Chinese Human Rights Lawyer Sentenced to Seven Years in Prison for Defending Falun Gong

36-year-old lawyer had represented torture victims and challenged legality of Falun Gong persecution in open letters to Chinese leaders

NEW YORK – A human rights lawyer from northeast China was sentenced on November 27 to seven years in prison for taking Falun Gong practitioners as clients and presenting legal arguments that the Chinese Communist Party’s campaign against the spiritual practice is illegal under Chinese law.

Wang Yonghang, a 36-year-old lawyer from Dalian in Liaoning province, had previously worked at Liaoning Qianjun law firm. Since 2007, he has taken on the cases of Falun Gong practitioners who have been detained by the authorities for practicing their faith. He has also published several open letters challenging the legality of the decade-long persecution against the group.

Specifically, Wang argued that Article 300 — the provision most often used to imprison Falun Gong practitioners — does not meet minimum international legal standards of clarity and specificity. Moreover, it is essentially nonsensical because simply practicing a religion or belonging to a religious group can not obstruct justice or “undermine the implementation of the law,” as Article 300 states.

Similar to China’s state secrets laws, Article 300 is so vaguely worded that it essentially leaves room for the authorities to arbitrarily imprison any Chinese person, while keeping a “rule of law” veneer.

Ironically, Wang was charged under Article 300 whose legality he had questioned in his writings. A letter to Communist Party-head Hu Jintao and Premier Wen Jiabao was reportedly used as “evidence” for the charges against him. Wang does not practice Falun Gong himself.

“Let’s be clear on what has happened here,” says Falun Dafa Information Center spokesperson Erping Zhang. “A noble and courageous lawyer has been imprisoned for doing nothing more than making legal arguments through legal channels…but the topic is Falun Gong. This is the latest in a long, disturbing line of evidence demonstrating there is no rule of law when it comes to Falun Gong in China.”

“There are over two dozen lawyers who currently represent Falun Gong practitioners in China,” added Zhang. “Many of these lawyers, like Wang, have not only affirmed in court the innocence of their individual clients but also challenged the legal underpinnings of the whole campaign, essentially proving that the persecution against Falun Gong is illegal under China’s own laws.”

“Wang’s imprisonment raises the question of whether his treatment is a precursor of what other rights lawyers will face in the coming months, particularly those who have already been disbarred or detained. For the sake of those attorneys, their clients, and fundamental principles of justice, it is imperative that the international community not pass over Wang’s sentencing in silence.”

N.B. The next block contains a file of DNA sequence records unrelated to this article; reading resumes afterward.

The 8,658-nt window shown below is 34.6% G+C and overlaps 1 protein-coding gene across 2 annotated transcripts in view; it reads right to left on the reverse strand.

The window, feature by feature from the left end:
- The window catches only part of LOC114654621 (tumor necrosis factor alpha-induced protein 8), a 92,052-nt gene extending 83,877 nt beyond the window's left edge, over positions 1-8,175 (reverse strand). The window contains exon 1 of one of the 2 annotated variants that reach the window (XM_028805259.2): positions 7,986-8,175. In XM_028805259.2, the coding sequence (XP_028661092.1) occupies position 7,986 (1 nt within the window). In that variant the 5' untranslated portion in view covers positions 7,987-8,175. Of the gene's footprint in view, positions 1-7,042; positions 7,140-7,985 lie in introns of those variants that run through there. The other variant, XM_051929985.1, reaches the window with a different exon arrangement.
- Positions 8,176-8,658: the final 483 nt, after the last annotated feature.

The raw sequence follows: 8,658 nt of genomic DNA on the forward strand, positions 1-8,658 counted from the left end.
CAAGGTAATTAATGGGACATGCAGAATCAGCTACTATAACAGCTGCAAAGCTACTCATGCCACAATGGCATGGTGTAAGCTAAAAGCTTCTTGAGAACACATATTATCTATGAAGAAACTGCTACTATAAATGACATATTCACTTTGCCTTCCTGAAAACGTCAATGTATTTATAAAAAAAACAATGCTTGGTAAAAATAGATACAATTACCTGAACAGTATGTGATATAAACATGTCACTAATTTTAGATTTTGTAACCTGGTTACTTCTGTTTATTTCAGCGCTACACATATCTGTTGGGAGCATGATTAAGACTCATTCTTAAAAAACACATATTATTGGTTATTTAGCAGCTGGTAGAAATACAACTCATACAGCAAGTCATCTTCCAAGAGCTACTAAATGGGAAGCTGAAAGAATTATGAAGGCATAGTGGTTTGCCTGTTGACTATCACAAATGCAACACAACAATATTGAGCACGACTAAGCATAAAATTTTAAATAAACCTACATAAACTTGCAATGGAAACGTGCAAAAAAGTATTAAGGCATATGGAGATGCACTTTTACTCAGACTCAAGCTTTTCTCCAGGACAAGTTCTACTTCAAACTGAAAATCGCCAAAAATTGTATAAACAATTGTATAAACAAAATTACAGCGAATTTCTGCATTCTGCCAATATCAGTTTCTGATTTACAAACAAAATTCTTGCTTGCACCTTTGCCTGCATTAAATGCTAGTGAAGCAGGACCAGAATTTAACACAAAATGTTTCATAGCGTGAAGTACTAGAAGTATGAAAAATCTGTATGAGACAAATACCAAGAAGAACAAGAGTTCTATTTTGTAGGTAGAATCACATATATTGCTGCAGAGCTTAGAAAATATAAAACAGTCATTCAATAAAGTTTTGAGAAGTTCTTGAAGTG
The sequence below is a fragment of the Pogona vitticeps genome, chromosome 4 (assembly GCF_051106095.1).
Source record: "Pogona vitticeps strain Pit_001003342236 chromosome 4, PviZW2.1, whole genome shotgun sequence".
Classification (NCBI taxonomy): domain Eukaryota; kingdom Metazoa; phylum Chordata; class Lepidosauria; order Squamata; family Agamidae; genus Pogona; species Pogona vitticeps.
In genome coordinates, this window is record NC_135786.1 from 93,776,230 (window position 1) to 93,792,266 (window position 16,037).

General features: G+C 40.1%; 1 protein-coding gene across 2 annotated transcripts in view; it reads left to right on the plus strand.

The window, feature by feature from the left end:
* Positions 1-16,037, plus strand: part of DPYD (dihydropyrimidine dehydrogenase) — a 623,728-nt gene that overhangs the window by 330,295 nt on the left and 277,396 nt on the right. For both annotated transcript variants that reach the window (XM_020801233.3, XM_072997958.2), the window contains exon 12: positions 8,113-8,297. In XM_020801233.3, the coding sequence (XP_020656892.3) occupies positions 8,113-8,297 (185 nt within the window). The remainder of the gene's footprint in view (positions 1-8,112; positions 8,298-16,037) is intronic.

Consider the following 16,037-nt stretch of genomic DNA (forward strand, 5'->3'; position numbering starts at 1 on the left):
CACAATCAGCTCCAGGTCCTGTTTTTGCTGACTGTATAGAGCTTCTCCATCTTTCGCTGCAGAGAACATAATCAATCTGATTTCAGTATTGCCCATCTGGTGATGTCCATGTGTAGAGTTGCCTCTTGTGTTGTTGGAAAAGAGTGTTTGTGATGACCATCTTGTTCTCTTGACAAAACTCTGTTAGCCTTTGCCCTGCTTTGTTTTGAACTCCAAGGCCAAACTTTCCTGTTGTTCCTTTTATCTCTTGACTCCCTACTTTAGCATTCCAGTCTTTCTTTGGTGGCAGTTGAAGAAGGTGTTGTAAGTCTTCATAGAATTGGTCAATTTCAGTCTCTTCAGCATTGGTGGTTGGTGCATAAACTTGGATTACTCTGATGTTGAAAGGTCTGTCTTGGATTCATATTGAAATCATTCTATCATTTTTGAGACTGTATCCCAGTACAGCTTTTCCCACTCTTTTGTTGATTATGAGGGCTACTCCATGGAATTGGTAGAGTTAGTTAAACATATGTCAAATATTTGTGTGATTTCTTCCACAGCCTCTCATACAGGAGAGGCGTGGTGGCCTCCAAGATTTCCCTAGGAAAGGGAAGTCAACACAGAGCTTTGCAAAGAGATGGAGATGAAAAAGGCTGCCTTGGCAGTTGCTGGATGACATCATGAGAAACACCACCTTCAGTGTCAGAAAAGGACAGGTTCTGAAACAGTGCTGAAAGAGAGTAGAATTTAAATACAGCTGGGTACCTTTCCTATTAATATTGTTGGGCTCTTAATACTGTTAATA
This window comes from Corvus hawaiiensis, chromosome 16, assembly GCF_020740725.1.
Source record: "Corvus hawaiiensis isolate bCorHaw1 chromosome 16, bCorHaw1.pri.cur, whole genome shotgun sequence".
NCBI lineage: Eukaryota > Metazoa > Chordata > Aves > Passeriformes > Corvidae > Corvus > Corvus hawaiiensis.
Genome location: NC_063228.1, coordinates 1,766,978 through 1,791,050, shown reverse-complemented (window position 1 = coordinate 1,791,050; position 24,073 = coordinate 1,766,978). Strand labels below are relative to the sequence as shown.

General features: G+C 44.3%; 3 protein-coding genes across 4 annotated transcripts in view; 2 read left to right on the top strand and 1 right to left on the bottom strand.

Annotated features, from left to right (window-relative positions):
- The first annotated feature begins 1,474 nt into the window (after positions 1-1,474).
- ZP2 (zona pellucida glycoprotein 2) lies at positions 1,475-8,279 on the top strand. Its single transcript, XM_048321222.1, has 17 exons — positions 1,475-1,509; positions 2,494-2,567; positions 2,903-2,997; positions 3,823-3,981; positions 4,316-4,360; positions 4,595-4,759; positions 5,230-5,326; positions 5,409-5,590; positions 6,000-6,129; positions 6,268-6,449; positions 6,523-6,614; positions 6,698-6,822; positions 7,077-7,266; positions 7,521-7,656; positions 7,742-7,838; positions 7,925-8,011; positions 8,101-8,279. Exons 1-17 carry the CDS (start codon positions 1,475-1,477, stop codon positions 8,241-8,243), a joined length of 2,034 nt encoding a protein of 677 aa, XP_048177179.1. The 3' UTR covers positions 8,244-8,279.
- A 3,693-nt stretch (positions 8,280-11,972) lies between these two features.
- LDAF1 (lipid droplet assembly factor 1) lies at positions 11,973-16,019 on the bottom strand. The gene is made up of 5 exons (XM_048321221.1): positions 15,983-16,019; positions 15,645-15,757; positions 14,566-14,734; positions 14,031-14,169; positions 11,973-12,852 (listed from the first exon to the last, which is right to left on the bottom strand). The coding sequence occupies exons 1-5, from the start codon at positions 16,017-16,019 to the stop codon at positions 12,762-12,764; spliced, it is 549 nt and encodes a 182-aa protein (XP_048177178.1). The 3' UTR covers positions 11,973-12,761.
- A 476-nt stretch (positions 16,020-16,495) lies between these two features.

Timeline of Wang’s Human Rights Work and Imprisonment

Wang began accepting as clients Falun Gong practitioners, who had been unlawfully detained.

May 2008
Wang wrote an open letter to Hu Jintao and Wen Jiabao in which he questioned the legality of the Party’s persecution of Falun Gong practitioners under Article 300 of China’s Criminal Law, which the Party has used to send practitioners to prison camps for up to 18 years. Full text of Wang’s letter to Hu and Wen (in Chinese)

July 2008
Wang published a more detailed online article analyzing the illegality of Article 300. He also submitted that article to the Procuratorate and Supreme People’s court, urging them to correct their mistake such that Article 300 would no longer be used to unlawfully persecute innocent citizens who practice Falun Gong. Full text of Wang’s second letter (in Chinese)

In response, the authorities revoked his license to practice law. Wang, nonetheless, continued to provide legal advice to Falun Gong practitioners and represented them in court.

June 2009
On June 16, he represented a Falun Gong detainee at court. Police then followed him and told him to drop his involvement in the case.

July 2009
On July 4, approximately twenty plainclothes policemen barged into Wang’s home, searched it, and took both him and his wife into custody. His wife was released the next day. When she went to the police station on July 6, police presented a criminal detention warrant stating that Wang had been detained in accordance with Article 300 of the Criminal Code. Amnesty International issued an urgent action on Wang’s behalf in July 2009 shortly after he was arrested. Chinese Human Rights Defenders (CHRD) likewise issued an alert on Wang’s arrest.

July-August 2009
Wang’s family hired two lawyers to represent him, but officials prevented them from meeting him, contrary to Chinese law. While being held in incommunicado detention, Wang was severely beaten, causing fractures in his right ankle. He was not given proper medical treatment and his ankle was only operated on one month later, in August, after it had become infected. Police did not notify his family about the operation or seek their authorization. See CHRD alert on Wang’s torture in custody.

November 2009
According to eyewitness accounts, on the morning of November 27, 2009, Wang was put on trial at Dalian Shahekou district court and immediately sentenced to seven years in prison. Approximately 40 police and security officers were stationed around the courthouse.